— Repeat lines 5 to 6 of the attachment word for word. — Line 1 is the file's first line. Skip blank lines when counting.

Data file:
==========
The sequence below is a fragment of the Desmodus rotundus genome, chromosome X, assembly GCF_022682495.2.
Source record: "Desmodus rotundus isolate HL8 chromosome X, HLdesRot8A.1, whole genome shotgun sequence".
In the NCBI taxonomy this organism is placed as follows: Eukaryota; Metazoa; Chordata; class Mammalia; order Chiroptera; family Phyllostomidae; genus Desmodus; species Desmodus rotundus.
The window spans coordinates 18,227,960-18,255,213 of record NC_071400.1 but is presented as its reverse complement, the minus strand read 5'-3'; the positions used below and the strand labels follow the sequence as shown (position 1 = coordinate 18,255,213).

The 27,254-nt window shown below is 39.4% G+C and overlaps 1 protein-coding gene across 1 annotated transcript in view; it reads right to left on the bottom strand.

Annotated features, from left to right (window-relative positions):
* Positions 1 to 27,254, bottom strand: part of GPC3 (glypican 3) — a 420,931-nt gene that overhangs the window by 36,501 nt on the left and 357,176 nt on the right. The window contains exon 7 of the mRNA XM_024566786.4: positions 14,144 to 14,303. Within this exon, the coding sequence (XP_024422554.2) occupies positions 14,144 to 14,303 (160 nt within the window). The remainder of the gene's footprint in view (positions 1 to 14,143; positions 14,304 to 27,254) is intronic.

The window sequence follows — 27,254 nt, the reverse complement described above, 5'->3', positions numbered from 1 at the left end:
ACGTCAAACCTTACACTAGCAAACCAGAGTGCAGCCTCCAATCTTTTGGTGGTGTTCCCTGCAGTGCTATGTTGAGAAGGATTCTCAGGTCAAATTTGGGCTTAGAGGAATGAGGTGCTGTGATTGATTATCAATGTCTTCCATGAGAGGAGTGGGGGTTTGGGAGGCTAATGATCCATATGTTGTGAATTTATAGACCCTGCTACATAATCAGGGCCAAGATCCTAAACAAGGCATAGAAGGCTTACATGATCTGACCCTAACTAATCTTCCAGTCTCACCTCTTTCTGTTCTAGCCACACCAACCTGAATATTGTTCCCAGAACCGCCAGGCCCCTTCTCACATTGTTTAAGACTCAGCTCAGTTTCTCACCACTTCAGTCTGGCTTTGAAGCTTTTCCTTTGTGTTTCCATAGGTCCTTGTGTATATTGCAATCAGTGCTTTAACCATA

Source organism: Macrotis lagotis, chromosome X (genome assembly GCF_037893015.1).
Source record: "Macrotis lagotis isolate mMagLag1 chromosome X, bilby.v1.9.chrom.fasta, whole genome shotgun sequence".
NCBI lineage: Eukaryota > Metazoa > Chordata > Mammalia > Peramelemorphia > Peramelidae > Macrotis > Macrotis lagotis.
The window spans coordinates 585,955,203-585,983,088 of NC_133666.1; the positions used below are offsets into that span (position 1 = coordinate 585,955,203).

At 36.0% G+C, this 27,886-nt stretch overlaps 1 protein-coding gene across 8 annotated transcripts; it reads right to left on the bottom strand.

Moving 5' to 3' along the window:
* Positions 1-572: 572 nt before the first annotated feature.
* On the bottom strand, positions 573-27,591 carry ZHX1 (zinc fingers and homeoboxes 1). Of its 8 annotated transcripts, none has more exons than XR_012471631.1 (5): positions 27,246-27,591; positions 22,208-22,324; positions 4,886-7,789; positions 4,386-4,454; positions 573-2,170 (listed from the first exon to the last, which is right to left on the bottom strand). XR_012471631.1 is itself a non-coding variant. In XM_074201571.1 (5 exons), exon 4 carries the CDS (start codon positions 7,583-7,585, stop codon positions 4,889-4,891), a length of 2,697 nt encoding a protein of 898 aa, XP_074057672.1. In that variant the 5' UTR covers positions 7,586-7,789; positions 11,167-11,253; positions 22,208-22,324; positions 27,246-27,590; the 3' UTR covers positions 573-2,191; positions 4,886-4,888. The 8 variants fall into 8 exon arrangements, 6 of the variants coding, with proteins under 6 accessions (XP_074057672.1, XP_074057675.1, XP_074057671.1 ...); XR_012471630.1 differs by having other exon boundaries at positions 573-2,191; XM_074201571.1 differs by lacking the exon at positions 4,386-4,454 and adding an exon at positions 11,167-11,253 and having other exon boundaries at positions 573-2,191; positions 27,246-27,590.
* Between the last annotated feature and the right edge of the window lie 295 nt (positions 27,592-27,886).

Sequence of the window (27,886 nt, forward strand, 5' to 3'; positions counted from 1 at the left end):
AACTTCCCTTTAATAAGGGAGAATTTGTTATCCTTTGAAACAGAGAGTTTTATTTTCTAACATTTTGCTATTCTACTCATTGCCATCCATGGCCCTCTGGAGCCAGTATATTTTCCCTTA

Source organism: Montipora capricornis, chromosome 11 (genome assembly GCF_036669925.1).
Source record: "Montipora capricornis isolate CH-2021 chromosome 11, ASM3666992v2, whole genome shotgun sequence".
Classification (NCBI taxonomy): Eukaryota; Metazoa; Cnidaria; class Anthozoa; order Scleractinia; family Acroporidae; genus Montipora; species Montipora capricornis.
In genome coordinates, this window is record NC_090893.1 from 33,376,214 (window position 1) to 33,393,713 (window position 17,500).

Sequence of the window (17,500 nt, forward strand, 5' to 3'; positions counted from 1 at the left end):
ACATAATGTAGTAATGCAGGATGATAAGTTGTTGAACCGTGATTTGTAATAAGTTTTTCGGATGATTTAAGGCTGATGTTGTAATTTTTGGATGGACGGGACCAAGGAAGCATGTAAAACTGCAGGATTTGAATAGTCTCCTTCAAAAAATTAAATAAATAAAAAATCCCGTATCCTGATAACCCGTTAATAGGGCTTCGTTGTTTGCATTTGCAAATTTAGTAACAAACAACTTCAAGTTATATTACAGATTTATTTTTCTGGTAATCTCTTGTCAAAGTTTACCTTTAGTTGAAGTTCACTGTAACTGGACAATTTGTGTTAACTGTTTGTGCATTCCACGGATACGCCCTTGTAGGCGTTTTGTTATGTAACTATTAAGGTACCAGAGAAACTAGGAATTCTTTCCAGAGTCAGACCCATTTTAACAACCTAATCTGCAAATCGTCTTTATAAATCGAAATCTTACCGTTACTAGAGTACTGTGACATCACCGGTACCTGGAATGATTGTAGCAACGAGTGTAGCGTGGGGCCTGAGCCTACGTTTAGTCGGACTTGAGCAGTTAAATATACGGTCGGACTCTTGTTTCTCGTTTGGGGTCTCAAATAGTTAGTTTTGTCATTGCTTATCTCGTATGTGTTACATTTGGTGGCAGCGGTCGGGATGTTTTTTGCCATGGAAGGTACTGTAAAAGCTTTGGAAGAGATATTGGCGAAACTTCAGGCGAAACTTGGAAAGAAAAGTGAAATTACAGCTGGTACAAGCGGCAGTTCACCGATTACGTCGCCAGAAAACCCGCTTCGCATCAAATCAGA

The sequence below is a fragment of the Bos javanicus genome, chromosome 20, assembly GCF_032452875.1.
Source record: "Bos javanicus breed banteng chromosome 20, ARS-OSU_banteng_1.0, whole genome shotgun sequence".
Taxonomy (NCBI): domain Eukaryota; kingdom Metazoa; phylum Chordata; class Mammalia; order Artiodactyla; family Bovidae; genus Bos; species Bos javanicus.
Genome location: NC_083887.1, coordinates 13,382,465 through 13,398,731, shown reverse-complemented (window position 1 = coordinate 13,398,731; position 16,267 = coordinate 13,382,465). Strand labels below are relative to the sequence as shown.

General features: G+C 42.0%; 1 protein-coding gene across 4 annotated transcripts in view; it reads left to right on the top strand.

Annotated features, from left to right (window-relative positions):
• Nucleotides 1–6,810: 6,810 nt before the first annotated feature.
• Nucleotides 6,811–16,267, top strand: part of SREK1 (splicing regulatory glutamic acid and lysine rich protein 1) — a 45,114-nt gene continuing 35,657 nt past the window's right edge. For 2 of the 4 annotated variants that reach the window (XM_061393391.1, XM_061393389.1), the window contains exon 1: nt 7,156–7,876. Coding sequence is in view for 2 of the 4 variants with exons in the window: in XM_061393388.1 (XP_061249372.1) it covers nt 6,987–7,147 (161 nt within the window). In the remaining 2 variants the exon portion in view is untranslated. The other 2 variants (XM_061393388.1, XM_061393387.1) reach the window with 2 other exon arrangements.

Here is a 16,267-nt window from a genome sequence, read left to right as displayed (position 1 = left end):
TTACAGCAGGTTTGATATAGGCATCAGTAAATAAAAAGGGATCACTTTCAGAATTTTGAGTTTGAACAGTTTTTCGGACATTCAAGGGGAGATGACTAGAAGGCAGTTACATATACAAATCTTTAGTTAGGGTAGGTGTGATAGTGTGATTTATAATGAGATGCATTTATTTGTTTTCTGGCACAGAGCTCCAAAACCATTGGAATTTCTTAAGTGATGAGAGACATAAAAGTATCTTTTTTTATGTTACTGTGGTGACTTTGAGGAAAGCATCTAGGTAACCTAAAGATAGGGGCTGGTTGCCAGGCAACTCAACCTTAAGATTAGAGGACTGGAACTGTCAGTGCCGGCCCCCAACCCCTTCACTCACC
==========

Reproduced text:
The 27,254-nt window shown below is 39.4% G+C and overlaps 1 protein-coding gene across 1 annotated transcript in view; it reads right to left on the bottom strand.

Annotated features, from left to right (window-relative positions):